Podium: This is a time to rise above politics
The Lead Manager concludes the defence case for President Clinton in the US Senate
Tuesday 26 January 1999
HL Mencken one time said, "When you hear somebody say, `This is not about money' it's about money." And when you hear somebody say, `This is not about sex', it's about sex. You pick your own adjective to describe the President's conduct. Here are some that I would use: indefensible, outrageous, unforgivable, shameless.
I promise you the President would not contest any of those, or any others. But there is a human element in this case that has not even been mentioned. That is, the President and Hillary and Chelsea are human beings. This is intended only as a mild criticism of our distinguished friends from the House. But as I listened to the presenters, to the managers make their opening statements, they were remarkably well prepared and they spoke eloquently - more eloquently than I really had hoped.
To say constantly that the President lied about this and lied about that - as I say, I thought that was too much for a family that has already been about as decimated as a family can get. The relationship between husband and wife, father and child, has been incredibly strained, if not destroyed.
There has been nothing but sleepless nights, mental agony, for this family, for almost five years, day after day, from accusations of having Vince Foster assassinated, on down. It has been bizarre.
The question about lying; that is your decision. But I can tell you, put yourself in his position - and you have already had this big moral lapse - as to what you would do. We are, none of us, perfect. I remember, Chaplain - the Chaplain is not here; too bad, he ought to hear this story. This evangelist was holding this great revival meeting and in the close of one of his meetings he said, "Is there anybody in this audience who has ever known anybody who even comes close to the perfection of Our Lord and Saviour, Jesus Christ?" Nothing. He repeated the challenge and, finally, a little-bitty guy in the back held up his hand."Are you saying you have known such a person? Stand up." He stood up and the evangelist said, "Tell us, who was it?" He said, "My wife's first husband."
Make no mistake about it: removal from office is punishment.
It is unbelievable punishment, even though the framers didn't quite see it that way. Again, they said - and it bears repeating over and over again - they said they wanted to protect the people. But I can tell you this: the punishment of removing Bill Clinton from office would pale compared to the punishment he has already inflicted on himself. There is a feeling in this country that somehow or another Bill Clinton has gotten away with something. Mr Leader, I can tell you, he hasn't gotten away with anything.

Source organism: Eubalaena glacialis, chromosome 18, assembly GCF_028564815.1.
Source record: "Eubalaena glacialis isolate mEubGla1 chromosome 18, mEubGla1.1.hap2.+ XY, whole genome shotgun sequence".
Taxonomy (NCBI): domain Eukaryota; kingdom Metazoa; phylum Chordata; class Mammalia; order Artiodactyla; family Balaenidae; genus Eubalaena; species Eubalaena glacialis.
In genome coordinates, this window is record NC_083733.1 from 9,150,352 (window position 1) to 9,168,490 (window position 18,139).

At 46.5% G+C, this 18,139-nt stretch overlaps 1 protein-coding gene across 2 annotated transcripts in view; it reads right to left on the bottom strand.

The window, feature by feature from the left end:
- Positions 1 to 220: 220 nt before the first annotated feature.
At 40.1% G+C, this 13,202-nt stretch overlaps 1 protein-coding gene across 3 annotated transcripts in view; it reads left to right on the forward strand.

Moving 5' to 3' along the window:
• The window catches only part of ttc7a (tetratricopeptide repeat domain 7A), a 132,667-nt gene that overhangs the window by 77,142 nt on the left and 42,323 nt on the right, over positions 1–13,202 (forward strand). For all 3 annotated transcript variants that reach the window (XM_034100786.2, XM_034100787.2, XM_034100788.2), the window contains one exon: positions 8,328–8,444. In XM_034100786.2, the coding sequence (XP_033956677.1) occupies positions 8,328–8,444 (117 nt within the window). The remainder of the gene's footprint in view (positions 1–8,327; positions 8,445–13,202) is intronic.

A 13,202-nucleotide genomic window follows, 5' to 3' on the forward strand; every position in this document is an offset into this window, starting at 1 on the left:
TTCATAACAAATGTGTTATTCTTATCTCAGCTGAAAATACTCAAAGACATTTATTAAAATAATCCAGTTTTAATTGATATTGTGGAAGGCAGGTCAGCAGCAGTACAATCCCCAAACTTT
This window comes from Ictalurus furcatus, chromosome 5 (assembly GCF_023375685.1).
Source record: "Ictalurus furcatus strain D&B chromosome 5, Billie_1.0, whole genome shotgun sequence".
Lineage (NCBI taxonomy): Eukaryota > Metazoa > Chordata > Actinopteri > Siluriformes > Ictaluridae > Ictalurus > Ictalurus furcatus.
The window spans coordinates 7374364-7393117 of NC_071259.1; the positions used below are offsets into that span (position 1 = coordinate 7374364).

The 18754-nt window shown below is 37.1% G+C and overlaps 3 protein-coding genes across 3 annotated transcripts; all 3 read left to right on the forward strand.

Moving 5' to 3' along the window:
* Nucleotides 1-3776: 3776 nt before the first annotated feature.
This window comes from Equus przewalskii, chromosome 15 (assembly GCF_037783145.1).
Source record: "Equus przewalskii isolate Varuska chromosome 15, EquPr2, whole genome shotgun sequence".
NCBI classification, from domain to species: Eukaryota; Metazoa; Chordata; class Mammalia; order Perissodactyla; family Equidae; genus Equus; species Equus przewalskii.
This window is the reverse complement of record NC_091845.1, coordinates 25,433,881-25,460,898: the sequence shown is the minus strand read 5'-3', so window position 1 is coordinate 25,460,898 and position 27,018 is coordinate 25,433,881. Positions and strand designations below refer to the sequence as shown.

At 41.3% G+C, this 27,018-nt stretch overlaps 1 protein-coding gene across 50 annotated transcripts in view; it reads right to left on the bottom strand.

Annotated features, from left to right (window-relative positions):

Colleagues, this is easily the most important vote you will ever cast. If you have difficulty because of an intense dislike of the President - and that is understandable - rise above it. He is not the issue. He will be gone. You won't. So don't leave a precedent from which we may never recover and almost surely will regret. If you vote to acquit, Mr. Leader, you know exactly what is going to happen.
You are going to start dealing with Medicare, Social Security, tax cuts, and all those things which the people of this country have a non-negotiable demand that you do. If you vote to acquit, you go immediately to the people's agenda. But if you vote to convict, you can't be sure what is going to happen. James G Blaine was a member of the Senate when Andrew Johnson was tried in 1868, and 20 years later he recanted. He said, "I made a bad mistake.
"As I reflect back on it, all I can think about is that having convicted Andrew Johnson would have caused much more chaos and confusion in this country than Andrew Johnson could ever conceivably have created."
And so it is with William Jefferson Clinton.
If you vote to convict, in my opinion you are going to be creating more havoc than he could ever possibly create. After all, he has only got two years left.
So don't, for God's sakes, heighten the people's alienation, which is at an all-time high, toward their Government. The people have a right, and they are calling on you to rise above politics, rise above partisanship. They are calling on you to do your solemn duty, and I pray you will. Thank you, Mr Chief Justice.
Robin Thicke admits he didn't write 'Blurred Lines'music
Review: Cilla, ITV TV
Arts & Ents blogs
- 2 Scottish independence: What you shouldn't tweet about if you want to avoid jail today
- 3 Scottish independence: Five reasons Salmond is secretly hoping for a 'No' vote
- 4 Isis plan to 'behead random member of the public' in Sydney thwarted by Australian police
- 5 Archbishop of Canterbury admits doubts about existence of God
Laurie Lee's Rosie: What is it like to inspire a writer's work and be immortalised forever on the page?
Downton Abbey: Liam Neeson wants to be a stableman in period drama
Star Wars 7 leaked set photo of Adam Driver changes everything
The Walking Dead season 5 synopsis is full of spoilers and existential questions
Pharrell Williams says 'Blurred Lines' criticism is out of context
Daniele Watts: Django Unchained actress detained by Los Angeles police after being mistaken for a prostitute
Scottish independence referendum: A nation divided against itself
Scottish independence: David Cameron is becoming the 'George Bush of Britain'
Russia freezes Ukraine into submission: Kiev admits country doesn't have enough fuel for winter
Scottish independence: The Queen breaks silence on referendum debate – as think tank warns of £14bn black hole if Scotland votes Yes
Portuguese academic says British are 'filthy, violent and drunk'